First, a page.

The adage of ‘last in first out’ is playing a significant part in this decision. With cases rising again, reports of low efficacy rates of the AZ vaccine, and dwindling numbers of people getting their boosters, murmurings of another lockdown are rife. For many, putting a voluntary target on their back simply isn’t a risk they’re willing to take. So rather than seek a new challenge, they’re choosing to continue in a comfortable, well-paid role and reap the benefits of financial security. By our estimations, this accounts for around a third of the usual candidate pool.
What can we do to retain our current team?
One thing the pandemic has taught every business owner is that people are very much our greatest asset. We should be looking after the people who are already in our business, with a 12-month personal development plan in place, tying their work goals into achieving their personal goals, and mapping out a clear career path.
The next step is to clearly communicate a wider company vision. An aligned team is a productive team, but by demonstrating how each individual role contributes to the overall mission, you give people a real sense of purpose and belonging within your business.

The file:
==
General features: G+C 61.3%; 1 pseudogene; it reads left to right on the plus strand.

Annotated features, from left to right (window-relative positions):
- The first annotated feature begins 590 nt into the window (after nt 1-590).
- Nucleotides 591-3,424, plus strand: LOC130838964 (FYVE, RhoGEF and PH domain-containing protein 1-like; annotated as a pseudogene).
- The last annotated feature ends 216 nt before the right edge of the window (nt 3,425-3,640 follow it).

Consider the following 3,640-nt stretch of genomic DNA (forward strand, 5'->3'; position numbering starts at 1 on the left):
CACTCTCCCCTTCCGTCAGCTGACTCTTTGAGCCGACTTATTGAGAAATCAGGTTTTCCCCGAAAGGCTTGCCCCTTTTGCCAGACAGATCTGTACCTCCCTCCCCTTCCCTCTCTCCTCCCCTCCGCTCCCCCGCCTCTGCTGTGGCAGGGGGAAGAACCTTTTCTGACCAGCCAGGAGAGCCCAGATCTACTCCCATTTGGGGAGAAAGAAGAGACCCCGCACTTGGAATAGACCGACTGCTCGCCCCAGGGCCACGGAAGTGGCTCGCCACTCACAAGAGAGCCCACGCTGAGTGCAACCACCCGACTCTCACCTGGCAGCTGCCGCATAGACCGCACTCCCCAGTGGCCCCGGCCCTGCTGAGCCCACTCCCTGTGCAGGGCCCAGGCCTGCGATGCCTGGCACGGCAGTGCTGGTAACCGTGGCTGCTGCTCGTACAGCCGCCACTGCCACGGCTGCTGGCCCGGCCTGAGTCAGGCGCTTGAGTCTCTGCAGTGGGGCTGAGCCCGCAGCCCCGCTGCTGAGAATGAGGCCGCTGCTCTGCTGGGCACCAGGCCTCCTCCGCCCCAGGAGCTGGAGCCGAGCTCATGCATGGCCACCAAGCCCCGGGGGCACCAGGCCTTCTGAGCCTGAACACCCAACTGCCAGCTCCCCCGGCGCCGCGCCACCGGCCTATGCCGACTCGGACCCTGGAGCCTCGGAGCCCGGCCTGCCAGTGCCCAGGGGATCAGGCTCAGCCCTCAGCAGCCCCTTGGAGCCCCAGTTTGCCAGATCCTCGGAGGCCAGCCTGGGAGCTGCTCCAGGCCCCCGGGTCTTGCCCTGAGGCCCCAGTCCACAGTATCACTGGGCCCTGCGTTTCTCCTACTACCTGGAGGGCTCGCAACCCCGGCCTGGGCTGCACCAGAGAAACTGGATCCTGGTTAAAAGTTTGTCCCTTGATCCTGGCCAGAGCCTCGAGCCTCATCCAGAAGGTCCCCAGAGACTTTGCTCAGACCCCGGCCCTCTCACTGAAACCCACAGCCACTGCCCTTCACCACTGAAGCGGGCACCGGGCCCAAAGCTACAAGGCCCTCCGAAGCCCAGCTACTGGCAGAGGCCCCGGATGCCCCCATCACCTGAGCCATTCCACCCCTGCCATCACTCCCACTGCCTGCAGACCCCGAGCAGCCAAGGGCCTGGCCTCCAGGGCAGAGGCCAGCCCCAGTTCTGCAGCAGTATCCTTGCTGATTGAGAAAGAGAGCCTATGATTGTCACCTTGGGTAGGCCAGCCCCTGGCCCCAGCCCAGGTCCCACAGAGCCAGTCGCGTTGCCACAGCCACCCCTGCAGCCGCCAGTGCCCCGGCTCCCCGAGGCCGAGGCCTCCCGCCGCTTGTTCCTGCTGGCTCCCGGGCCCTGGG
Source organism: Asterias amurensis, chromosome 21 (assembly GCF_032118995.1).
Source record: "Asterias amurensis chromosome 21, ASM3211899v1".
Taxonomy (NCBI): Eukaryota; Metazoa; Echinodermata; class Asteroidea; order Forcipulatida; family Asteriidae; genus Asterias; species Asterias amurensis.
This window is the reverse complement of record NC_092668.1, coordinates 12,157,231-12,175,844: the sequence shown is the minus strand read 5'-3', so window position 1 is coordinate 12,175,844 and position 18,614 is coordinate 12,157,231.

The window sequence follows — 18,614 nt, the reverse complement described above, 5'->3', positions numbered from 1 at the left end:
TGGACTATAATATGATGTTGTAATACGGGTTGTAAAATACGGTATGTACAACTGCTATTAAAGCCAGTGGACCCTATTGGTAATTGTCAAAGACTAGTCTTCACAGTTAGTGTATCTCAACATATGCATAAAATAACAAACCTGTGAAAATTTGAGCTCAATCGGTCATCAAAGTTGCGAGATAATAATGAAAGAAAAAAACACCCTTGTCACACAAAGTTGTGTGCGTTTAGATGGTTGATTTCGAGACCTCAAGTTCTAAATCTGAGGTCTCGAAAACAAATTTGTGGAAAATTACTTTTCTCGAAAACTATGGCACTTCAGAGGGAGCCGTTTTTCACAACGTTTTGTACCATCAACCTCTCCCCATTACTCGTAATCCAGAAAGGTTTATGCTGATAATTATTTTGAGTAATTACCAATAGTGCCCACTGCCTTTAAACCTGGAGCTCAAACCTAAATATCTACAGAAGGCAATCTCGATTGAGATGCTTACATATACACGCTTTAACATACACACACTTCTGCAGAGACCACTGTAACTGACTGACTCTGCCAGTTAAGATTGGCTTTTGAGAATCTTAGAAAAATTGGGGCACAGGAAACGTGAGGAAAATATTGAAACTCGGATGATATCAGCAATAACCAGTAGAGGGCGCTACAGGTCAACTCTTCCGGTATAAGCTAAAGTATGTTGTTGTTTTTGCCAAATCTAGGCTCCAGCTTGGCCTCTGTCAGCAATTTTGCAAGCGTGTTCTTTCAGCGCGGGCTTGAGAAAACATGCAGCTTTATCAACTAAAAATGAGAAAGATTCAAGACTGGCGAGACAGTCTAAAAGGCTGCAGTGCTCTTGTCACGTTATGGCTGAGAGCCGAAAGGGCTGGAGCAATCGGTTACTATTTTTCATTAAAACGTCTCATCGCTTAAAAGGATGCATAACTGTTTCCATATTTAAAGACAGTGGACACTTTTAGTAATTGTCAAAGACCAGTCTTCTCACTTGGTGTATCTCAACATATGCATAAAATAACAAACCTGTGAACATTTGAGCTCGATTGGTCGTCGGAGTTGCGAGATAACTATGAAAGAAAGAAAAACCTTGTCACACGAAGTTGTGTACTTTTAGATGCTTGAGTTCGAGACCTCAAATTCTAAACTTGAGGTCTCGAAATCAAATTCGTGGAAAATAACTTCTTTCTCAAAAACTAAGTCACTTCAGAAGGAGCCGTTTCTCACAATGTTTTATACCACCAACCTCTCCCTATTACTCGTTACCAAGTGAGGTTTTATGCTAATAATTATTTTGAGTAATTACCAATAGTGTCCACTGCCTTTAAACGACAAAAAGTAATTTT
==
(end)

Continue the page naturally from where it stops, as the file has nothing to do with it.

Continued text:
Essential requirements coming from our candidates are:
Fair remuneration that reflects the value they add to the business
Clear progression opportunities
Strong values that align with their own
A sense of purpose within their role via meaningful contribution
Opportunities for personal development
An exciting business that is going places
Belief in the leadership team
Work from anywhere at any time
A job that works for their lives, not the other way around